1 thought on “The Mental Monster

  1. To say “It’s about a strange white bird” (Bantam Omnibus #8, p 8)would be to mislead, much like in this plot. But anyway, just ignore the overplayed “weirdness” and enjoy the show. The Mental Monster is either a comfortable, enjoyable lesser tale or a hyped-up, crappy bigger tale. I can’t decide, but the gist is that the wildly waving mysterious distractions get in the way of the meager adventure story. Should have been much more mental monster and much less sinister white birds.
    That said, here are some interesting moments. The man who brings the tale to Doc, supposedly an old associate of Renny, utters a philosophical profundity that could alter your opinions about Doc and crew, or at least provide a nifty aphorism: “You have had a few adventures in your life,” Doc Savage suggested. “I’ve made a few mistakes,” Bill Keeley admitted. “That’s what adventures are, aren’t they? Mistakes?” “That has always been my definition,” Doc agreed. (p 9) There is also a later moment of sociological psychophilosophy in the book debating and strangely advocating mob rule and mob justice, at least in the example of Hitler (p 81). On the Monk/Ham front, we have a great exchange: “You’ve been through the machine?” “I’ve been through that thing so often,” Monk says, “that I’ve got it confused.” Ham remembered to insult Monk. “The machine,” Ham said, “is baffled by that thing Monk calls a brain.” Monk sneered at him. “The only trouble is that my thoughts register in great big curves, like earthquakes. That proves I’m, a heavy thinker.” “Or that you’ve got a square wheel in there somewhere,” Ham said. (p 97)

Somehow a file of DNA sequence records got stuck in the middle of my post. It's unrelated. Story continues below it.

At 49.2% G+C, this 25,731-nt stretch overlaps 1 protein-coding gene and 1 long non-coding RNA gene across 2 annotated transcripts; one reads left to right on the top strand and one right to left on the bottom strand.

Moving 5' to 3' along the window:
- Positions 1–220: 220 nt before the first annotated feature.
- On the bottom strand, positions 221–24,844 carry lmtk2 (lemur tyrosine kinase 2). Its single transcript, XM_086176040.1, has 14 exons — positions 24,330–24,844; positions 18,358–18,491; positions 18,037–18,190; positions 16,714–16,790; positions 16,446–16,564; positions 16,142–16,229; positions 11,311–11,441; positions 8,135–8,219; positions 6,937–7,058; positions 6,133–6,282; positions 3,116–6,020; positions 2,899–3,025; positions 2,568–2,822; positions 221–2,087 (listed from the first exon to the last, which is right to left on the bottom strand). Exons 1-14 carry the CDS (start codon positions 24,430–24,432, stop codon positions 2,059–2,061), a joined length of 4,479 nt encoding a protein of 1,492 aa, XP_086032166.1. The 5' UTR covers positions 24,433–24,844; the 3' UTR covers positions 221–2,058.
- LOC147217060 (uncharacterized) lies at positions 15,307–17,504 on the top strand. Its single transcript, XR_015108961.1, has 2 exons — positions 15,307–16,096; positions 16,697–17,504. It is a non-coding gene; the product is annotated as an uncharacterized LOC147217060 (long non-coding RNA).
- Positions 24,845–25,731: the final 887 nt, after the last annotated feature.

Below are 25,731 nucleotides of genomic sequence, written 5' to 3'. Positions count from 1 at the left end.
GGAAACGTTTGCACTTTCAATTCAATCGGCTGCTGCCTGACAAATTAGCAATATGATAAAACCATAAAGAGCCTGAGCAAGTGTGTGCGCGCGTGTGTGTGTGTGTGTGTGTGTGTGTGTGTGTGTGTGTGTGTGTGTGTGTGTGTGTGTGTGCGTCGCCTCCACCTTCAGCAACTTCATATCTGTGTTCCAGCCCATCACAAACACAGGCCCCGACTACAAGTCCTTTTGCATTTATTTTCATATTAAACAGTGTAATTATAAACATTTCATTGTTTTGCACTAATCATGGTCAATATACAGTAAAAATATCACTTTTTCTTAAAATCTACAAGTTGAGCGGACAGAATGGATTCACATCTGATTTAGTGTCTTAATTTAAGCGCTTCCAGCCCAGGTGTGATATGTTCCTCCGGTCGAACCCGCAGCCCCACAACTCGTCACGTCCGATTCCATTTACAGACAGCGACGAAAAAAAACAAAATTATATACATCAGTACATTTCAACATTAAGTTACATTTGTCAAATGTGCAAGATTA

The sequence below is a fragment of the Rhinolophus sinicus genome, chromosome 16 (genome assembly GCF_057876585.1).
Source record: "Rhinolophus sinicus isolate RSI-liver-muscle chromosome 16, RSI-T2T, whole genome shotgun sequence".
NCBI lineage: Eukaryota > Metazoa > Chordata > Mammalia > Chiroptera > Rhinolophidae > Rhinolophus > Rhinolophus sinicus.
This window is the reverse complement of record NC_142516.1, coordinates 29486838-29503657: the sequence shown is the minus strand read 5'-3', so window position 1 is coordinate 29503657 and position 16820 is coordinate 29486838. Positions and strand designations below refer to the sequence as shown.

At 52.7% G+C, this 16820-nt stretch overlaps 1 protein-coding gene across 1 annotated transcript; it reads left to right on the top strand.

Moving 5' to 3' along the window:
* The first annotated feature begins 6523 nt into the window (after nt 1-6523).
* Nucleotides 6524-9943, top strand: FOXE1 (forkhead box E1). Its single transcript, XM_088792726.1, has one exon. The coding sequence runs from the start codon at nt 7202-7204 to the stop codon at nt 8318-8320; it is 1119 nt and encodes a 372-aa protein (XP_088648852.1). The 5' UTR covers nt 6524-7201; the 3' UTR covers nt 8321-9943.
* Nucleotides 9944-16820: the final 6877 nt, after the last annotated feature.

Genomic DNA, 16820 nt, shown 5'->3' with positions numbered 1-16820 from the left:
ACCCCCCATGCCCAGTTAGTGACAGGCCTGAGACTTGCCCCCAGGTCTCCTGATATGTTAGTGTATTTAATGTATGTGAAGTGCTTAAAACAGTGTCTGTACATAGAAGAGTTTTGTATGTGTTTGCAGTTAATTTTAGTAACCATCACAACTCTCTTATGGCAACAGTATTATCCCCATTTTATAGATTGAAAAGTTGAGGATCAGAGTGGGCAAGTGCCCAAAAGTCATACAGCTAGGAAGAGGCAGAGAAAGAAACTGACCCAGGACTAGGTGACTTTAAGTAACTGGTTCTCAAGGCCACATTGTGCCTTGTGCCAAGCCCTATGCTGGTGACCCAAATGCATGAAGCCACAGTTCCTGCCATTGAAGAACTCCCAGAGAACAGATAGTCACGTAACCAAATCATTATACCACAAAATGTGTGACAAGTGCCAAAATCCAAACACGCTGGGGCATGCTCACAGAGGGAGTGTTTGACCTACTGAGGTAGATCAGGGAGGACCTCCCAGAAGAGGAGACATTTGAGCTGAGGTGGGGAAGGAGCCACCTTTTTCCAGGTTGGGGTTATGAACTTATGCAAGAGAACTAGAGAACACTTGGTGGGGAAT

Plus, in this book is one of the better, if not the single best, examples of Doc’s reputation ever presented in the series:
    Joe looked angry, embarrassed. “What happened?” asked the shotgun wiper. “We knocked off a guy named Doc Saavge.” The other stared. “Don’t give me that trick gangster talk. What you mean, knocked off? You mean you killed him?” “Yes.” “And it was Doc Savage?” “Yes.” The man carefully folded his oil-stained rag. He frowned for some moments at his shotgun, which was lying across his knees, and then stood up and grasped the shotgun by the barrel and threw it as far as he could, out into the garden. He hurled the rag after the gun. Then he took a watch out of his pocket and looked at it. “Train to New York in twenty-eight minutes,” he said. “And I can get a job on a merchant ship and nobody will ever find me.” He walked down the road and none of them ever saw him again. (p 20)
    That is astounding! Amazing amount of awe and respect in that scene, especially since Doc was thought dead at the time. But this man knew better than to go anywhere near Doc Savage, dead or alive. It says everything about the fear the criminal world felt about Doc Savage.
    So, as always, even the lesser tales of the series have a lot to offer and are good to read.
    Thomas Fortenberry

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